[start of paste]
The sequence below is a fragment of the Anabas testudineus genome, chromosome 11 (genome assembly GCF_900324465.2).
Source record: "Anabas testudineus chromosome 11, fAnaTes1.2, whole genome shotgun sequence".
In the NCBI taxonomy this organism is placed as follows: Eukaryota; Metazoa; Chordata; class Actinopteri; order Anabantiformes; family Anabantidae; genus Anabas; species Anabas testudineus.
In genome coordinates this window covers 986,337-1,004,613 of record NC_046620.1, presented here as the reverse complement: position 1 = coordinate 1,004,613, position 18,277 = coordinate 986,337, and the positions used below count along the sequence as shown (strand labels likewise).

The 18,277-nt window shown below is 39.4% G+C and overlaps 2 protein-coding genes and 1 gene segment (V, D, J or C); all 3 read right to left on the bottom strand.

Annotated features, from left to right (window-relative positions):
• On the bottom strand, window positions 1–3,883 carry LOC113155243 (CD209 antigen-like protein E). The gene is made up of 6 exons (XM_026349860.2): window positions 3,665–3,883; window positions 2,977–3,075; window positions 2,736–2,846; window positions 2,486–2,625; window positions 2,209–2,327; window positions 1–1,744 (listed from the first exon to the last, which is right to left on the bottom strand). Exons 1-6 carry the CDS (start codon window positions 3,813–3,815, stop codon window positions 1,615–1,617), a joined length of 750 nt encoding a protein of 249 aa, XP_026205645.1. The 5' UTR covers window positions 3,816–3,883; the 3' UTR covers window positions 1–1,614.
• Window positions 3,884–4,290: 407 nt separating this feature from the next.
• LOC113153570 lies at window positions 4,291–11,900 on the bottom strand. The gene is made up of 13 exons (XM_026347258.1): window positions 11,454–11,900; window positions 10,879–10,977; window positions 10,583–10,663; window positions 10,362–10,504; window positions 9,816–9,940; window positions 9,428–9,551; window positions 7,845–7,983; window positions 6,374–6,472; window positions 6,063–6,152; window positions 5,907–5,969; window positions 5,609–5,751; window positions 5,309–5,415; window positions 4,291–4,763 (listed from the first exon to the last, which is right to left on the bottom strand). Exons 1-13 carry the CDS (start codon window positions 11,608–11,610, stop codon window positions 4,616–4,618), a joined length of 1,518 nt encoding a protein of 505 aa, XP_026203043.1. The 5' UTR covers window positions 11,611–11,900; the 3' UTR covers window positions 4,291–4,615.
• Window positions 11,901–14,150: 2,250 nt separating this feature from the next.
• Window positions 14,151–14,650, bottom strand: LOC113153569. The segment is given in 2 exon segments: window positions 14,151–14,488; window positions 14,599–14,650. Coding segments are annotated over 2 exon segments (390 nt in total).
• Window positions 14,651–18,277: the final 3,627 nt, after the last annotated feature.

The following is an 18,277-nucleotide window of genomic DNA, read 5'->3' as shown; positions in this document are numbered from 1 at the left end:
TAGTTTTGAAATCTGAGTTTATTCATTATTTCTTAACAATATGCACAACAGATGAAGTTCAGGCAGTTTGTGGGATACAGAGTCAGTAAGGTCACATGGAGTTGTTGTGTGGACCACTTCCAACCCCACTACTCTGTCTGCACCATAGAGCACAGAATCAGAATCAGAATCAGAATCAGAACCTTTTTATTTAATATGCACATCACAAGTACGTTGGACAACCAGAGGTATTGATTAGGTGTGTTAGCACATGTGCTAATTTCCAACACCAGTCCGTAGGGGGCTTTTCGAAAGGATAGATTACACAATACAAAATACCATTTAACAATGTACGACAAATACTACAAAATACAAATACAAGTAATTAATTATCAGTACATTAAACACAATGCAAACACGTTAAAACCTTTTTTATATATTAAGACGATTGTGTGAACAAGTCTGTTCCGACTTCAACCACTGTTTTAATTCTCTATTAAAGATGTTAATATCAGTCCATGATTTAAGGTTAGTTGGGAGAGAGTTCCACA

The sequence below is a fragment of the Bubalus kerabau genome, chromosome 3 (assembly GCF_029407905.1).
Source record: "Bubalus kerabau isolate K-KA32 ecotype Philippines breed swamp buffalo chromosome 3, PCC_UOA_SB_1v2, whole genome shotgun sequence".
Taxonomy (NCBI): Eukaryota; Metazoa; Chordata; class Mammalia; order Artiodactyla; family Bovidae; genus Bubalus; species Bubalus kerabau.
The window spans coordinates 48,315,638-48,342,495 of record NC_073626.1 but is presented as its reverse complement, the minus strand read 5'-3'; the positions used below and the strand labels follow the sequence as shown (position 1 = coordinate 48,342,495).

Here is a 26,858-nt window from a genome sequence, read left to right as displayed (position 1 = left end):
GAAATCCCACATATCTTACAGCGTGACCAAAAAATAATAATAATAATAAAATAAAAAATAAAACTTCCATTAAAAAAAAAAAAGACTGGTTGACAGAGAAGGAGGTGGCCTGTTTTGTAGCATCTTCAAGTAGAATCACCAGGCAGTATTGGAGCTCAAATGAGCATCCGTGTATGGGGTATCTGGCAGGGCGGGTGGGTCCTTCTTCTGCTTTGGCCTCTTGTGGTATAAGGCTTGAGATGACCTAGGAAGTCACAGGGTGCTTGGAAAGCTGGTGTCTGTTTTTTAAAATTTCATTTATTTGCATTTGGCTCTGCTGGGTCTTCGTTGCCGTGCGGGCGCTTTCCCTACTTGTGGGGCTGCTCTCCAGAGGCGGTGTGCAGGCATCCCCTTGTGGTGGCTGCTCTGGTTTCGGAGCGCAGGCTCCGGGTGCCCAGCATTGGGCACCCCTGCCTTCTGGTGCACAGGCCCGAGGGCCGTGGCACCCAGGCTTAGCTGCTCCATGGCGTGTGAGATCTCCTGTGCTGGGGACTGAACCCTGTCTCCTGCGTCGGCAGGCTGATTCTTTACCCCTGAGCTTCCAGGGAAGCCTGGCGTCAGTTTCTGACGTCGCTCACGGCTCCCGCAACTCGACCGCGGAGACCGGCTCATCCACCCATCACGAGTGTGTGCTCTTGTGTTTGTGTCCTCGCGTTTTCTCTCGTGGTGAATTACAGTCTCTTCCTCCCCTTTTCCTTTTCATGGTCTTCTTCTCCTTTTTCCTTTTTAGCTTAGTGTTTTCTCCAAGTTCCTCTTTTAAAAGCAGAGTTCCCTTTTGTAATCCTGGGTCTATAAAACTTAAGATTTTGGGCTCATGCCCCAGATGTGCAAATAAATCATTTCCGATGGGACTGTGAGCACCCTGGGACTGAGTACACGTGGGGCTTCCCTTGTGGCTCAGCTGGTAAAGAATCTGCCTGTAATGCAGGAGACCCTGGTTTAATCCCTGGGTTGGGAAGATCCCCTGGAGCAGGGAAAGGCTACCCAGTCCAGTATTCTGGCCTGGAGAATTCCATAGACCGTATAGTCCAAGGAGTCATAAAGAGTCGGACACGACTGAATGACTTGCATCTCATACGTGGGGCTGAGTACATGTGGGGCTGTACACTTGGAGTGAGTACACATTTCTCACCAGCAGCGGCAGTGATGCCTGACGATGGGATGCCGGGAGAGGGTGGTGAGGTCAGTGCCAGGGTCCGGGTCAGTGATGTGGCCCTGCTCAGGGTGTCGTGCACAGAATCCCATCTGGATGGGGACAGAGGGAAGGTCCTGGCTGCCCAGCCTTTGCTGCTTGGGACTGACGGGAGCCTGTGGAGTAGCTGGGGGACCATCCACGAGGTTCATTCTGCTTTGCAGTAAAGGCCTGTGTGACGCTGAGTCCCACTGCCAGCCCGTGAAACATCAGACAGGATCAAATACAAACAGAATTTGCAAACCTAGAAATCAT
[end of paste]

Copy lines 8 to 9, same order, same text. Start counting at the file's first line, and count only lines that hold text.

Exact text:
• Window positions 3,884–4,290: 407 nt separating this feature from the next.
• LOC113153570 lies at window positions 4,291–11,900 on the bottom strand. The gene is made up of 13 exons (XM_026347258.1): window positions 11,454–11,900; window positions 10,879–10,977; window positions 10,583–10,663; window positions 10,362–10,504; window positions 9,816–9,940; window positions 9,428–9,551; window positions 7,845–7,983; window positions 6,374–6,472; window positions 6,063–6,152; window positions 5,907–5,969; window positions 5,609–5,751; window positions 5,309–5,415; window positions 4,291–4,763 (listed from the first exon to the last, which is right to left on the bottom strand). Exons 1-13 carry the CDS (start codon window positions 11,608–11,610, stop codon window positions 4,616–4,618), a joined length of 1,518 nt encoding a protein of 505 aa, XP_026203043.1. The 5' UTR covers window positions 11,611–11,900; the 3' UTR covers window positions 4,291–4,615.